Agneta and I were grateful to get a ride in a pickup along with Pamela Ngoya (who has travelled a lot to Tanzania with me). We finally arrived at the conference in the dark, and welcomed by Katrina and Shawn.
The main speaker of the conference was Steve Pedigo from USA, who used to work in Chicago with gangs, getting them to compete amicably in basketball instead of fighting. Nicholas Otieno translated for him into Swahili. His wife, Dorcas, interpreted for another speaker. Robert Wafula challenged Kenyan Friends to quit fighting over leadership and unite. He also showed a fascinating video of Arthur Chilson and family from the 1933 (early missionaries in Kenya). A good portion of the conference (that had 800 Kenyans present) was spent talking in English dealing with how to stop the splitting of yearly meetings and leadership struggles, which was very important for the Kenyans, but not as helpful to the Tanzanian, Congolese, and Ugandan delegates.
Esther Mombo was the only woman to speak, even though the majority of the pastors at the conference were women. She received heavy applause. On Saturday, heavy rain caused a big rally in the local green to be postponed.
On Friday afternoon, I was surprised to be given a few minutes to share about the ministry I do with women here. I used part of the time to ask the Kenyan women who have travelled with me to stand, which was a big boost to them to be acknowledged as ministers. John Muhanji explained that my bonnet was like the kind used by all Quakers years ago (long before the Kenyan women started a uniform of white head scarves). Many women came up to me afterwards wanting to buy one from me!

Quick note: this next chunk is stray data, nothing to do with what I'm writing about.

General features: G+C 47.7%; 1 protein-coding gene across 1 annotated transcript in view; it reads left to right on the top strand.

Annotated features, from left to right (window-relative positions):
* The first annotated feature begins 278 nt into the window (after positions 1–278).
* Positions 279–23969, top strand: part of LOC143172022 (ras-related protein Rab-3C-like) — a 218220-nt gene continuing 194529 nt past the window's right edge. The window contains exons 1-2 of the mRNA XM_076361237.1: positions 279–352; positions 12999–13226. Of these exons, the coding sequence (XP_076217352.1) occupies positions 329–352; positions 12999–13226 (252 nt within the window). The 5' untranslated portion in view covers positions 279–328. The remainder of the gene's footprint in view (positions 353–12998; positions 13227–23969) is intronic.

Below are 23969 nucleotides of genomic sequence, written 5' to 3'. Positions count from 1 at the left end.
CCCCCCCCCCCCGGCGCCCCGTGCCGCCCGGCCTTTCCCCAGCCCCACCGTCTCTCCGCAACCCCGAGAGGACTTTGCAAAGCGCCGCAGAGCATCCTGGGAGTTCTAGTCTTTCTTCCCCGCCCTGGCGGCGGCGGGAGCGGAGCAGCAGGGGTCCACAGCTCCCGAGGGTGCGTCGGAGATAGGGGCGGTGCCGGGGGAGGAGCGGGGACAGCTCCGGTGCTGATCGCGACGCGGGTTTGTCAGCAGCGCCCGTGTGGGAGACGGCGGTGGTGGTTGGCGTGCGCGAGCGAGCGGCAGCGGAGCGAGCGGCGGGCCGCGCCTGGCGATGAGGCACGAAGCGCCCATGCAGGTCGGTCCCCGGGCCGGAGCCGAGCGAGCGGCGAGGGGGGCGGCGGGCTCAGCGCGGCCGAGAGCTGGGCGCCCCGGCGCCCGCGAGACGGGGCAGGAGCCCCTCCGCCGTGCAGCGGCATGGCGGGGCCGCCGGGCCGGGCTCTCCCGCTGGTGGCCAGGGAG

On Sunday morning, when the talks were about Nairobi YM (the only yearly meeting that pays its pastors), Pamela Ngoya collected six other women and went to visit Buhongwa Friends Church in Mwanza, and a few others walked on foot to visit Kigereshi Friends. That afternoon, I understand the rest of the conference held a big rally in an open space nearby- reaching out to others to help Tanzanian Friends.
Meanwhile, because several of us needed to get back to Kenya to prepare to go to Uganda for our final Sunday School Teachers training that starts on 1st of January, we left the conference and travelled back to Migori, where we visited Dorcas and Fanuel Simiti. When I mentioned about starting an archives, Fanuel showed us a small book written about the history of Friends in Bware region (in Luragoli language). He will get a copy made and James Injairu is eager to translate it into English and then get it to the archives.
We finally arrived back in Kakamega this afternoon and are now resting, repacking, etc. in preparation for our journey to Uganda. Someone tried to steal my cellphone, but it was light blue (not a common color of phone here). Thankfully, the driver of the vehicle noticed it and managed to rescue it for me. I have been learning that black items can also easily be lost inside of dark bags, so I recovered my camera case, cell phone, and other things with lighter colors.
Thanks for all your prayers and support. May this new year be more peaceful for us all.